5 Most Mysterious Underwater Sounds Ever Recorded
The Ocean is a pretty scary place and over the years many mysterious sounds have been recorded from deep down that to this day have no solid explanation. Here are five of those that are not only creepy and eerie but could also be a glimpse of the incredible undiscovered creatures of the deep sea.
The Bloop, Upsweep, the Train, Julia and Slow down natural event or undiscovered sea monsters?
In the summer of 1997, the US National Oceanic and Atmospheric Administration picked up a sound from deep beneath the Pacific. The sound seemed to come from an animal far larger than any we’ve ever seen. This was the Bloop. The Bloop is one of about a half-dozen unexplained sounds that the NOAA’s Acoustic Monitoring Project has picked up in its more than twenty years listening to the noises of the Pacific. While some of these sounds seem to have relatively obvious explanations, a few really are baffling, and they represent one of science’s great unanswered mysteries. Let’s now take a closer listen to the Bloop and five other strange underwater sounds.
Upsweep is an unidentified sound detected on the American National Oceanic and Atmospheric Administration’s equatorial autonomous hydrophone arrays. This sound was present when the Pacific Marine Environmental Laboratory began recording its sound surveillance system SOSUS in August, 1991. It consists of a long train of narrow-band upsweeping sounds of several seconds in duration each. The source level is high enough to be recorded throughout the Pacific. The sound appears to be seasonal, generally reaching peaks in spring and autumn, but it is unclear whether this is due to changes in the source or seasonal changes in the propagation environment. The source can be roughly located at 54°S 140°WCoordinates: 54°S 140°W, near the location of inferred volcanic seismicity, but the origin of the sound is unresolved. The overall source level has been declining since 1991 but the sounds can still be detected on NOAA’s equatorial autonomous hydrophone arrays.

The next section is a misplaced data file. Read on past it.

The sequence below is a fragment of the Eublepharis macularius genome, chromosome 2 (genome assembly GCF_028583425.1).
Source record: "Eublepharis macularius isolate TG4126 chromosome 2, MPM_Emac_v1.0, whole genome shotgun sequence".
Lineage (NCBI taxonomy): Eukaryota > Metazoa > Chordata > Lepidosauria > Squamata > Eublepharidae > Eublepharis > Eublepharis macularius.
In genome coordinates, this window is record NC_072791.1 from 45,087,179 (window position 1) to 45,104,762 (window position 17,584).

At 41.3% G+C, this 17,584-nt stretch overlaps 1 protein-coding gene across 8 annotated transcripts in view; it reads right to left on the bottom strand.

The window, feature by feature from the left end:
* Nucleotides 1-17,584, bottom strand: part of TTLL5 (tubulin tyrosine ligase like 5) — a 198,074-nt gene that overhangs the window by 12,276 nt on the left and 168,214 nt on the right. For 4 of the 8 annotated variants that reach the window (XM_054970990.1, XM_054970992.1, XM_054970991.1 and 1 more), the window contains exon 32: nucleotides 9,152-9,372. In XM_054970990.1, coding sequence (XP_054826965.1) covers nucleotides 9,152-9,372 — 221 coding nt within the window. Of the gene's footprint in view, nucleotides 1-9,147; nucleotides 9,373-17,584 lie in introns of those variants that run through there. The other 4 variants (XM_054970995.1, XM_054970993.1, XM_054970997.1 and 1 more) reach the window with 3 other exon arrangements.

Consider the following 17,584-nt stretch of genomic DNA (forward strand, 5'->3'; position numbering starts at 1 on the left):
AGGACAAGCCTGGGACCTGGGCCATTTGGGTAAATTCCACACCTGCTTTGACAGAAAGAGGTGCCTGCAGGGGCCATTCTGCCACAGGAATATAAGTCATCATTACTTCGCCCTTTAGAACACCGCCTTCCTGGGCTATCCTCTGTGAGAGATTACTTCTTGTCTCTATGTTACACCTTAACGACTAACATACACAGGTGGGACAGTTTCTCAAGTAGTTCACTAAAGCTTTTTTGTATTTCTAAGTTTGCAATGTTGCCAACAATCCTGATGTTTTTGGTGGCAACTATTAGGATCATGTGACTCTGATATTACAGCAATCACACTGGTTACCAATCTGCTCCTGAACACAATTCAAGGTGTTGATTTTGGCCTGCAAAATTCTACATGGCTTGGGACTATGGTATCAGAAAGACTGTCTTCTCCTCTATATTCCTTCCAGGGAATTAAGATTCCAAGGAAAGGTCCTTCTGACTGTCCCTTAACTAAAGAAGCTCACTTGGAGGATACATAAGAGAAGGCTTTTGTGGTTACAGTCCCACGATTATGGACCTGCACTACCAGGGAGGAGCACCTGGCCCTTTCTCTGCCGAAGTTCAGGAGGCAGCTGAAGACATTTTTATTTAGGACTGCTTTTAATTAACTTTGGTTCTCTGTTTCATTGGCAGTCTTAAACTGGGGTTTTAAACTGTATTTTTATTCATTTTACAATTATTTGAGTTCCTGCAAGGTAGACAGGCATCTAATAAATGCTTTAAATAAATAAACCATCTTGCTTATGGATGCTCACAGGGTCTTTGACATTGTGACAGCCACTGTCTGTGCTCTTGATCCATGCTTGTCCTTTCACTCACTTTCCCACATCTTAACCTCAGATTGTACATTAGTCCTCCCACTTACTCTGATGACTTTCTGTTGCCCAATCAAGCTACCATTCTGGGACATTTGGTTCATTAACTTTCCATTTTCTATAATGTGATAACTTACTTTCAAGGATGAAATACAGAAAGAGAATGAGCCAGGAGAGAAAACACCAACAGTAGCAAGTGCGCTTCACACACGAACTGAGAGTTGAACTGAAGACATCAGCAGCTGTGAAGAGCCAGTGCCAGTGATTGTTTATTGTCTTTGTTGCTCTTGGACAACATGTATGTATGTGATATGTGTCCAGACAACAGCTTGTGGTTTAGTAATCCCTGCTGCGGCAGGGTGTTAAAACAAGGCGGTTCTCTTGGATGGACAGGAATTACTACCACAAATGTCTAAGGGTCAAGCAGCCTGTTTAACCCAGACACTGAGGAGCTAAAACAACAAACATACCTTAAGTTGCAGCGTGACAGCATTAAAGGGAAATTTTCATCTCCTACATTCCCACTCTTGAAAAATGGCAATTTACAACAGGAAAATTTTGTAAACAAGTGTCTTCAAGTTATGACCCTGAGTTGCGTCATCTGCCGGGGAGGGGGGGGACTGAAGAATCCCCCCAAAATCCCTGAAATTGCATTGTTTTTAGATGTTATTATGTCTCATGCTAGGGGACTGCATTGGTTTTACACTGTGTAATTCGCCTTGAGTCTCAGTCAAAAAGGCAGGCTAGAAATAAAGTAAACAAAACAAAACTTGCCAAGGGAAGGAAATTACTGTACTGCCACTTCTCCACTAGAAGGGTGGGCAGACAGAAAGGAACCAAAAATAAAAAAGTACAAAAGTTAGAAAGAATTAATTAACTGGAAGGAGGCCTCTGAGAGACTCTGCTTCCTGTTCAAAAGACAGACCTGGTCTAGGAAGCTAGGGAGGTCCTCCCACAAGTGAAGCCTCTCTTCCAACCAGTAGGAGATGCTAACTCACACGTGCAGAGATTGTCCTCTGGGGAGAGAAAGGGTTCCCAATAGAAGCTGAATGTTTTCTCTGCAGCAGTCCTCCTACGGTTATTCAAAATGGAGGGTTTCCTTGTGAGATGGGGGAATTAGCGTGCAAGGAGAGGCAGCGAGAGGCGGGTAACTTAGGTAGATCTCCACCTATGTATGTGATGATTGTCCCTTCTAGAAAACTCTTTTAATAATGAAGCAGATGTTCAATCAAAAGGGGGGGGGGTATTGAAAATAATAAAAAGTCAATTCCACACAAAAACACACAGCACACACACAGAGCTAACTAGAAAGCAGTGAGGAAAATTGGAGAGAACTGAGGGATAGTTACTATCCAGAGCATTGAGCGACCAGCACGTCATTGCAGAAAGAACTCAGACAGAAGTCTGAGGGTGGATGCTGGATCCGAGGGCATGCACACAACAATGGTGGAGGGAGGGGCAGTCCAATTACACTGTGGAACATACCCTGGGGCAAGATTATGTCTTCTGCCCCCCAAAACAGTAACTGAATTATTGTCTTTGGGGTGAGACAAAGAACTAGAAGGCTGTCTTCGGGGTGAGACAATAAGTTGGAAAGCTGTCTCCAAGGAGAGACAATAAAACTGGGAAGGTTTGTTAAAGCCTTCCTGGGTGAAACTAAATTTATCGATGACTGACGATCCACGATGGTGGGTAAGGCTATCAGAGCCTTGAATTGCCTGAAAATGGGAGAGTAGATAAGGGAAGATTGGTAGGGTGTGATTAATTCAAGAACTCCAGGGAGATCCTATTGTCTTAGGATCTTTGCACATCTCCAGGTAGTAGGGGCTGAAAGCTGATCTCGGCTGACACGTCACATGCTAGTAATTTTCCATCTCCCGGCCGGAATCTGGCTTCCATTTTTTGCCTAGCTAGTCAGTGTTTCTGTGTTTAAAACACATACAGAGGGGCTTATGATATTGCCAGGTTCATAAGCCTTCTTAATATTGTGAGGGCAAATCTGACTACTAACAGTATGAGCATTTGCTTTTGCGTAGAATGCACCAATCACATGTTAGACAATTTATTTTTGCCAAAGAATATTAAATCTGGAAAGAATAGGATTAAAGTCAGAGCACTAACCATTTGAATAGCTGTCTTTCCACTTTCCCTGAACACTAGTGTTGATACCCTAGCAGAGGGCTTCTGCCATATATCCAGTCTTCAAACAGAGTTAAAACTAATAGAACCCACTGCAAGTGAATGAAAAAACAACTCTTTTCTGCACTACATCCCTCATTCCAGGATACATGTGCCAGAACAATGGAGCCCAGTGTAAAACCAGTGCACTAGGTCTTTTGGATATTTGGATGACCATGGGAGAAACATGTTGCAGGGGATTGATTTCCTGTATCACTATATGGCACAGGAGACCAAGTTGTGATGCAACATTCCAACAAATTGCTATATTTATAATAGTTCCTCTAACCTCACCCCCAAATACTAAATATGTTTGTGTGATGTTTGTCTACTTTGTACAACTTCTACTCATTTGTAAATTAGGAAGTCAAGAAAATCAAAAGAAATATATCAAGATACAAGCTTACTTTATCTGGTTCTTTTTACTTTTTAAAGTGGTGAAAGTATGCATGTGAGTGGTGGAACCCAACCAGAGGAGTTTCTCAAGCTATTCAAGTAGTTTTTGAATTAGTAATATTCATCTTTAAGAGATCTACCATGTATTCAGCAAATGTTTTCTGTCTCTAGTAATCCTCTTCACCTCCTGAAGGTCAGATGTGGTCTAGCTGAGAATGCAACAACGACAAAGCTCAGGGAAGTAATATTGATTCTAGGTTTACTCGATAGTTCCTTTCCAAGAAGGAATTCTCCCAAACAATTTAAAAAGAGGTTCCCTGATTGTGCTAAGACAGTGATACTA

The Train is the name given to an unidentified sound recorded on March 5, 1997 on the Equatorial Pacific Ocean autonomous hydrophone array. The sound rises to a quasi-steady frequency. According to the NOAA, the origin of the sound is most likely generated by a very large iceberg grounded in the Ross Sea, near Cape Adare.
Julia is a sound recorded on March 1, 1999 by the U.S. National Oceanic and Atmospheric Administration (NOAA). NOAA said the source of the sound was most likely a large iceberg that had run aground off Antarctica. It was sufficiently loud to be heard over the entireEquatorial Pacific Ocean autonomous hydrophone array. The unidentified sound lasted for about 15 seconds. Due to the uncertainty of the arrival azimuth, the point of origin could be between Bransfield Straits and Cape Adare.
Slow Down is a sound recorded on May 19, 1997, in the Equatorial Pacific Ocean by theU.S. National Oceanic and Atmospheric Administration. The source of the sound was most likely a large iceberg as it became grounded. The name was given because the sound slowly decreases in frequency over about 7 minutes. It was recorded using an autonomous hydrophone array. The sound has been picked up several times each year since 1997. One of the hypotheses on the origin of the sound is moving ice in Antarctica. Sound spectrograms of vibrations caused by friction closely resemble the spectrogram of the Slow Down. This suggests the source of the sound could have been caused by the friction between a large ice sheet moving over land.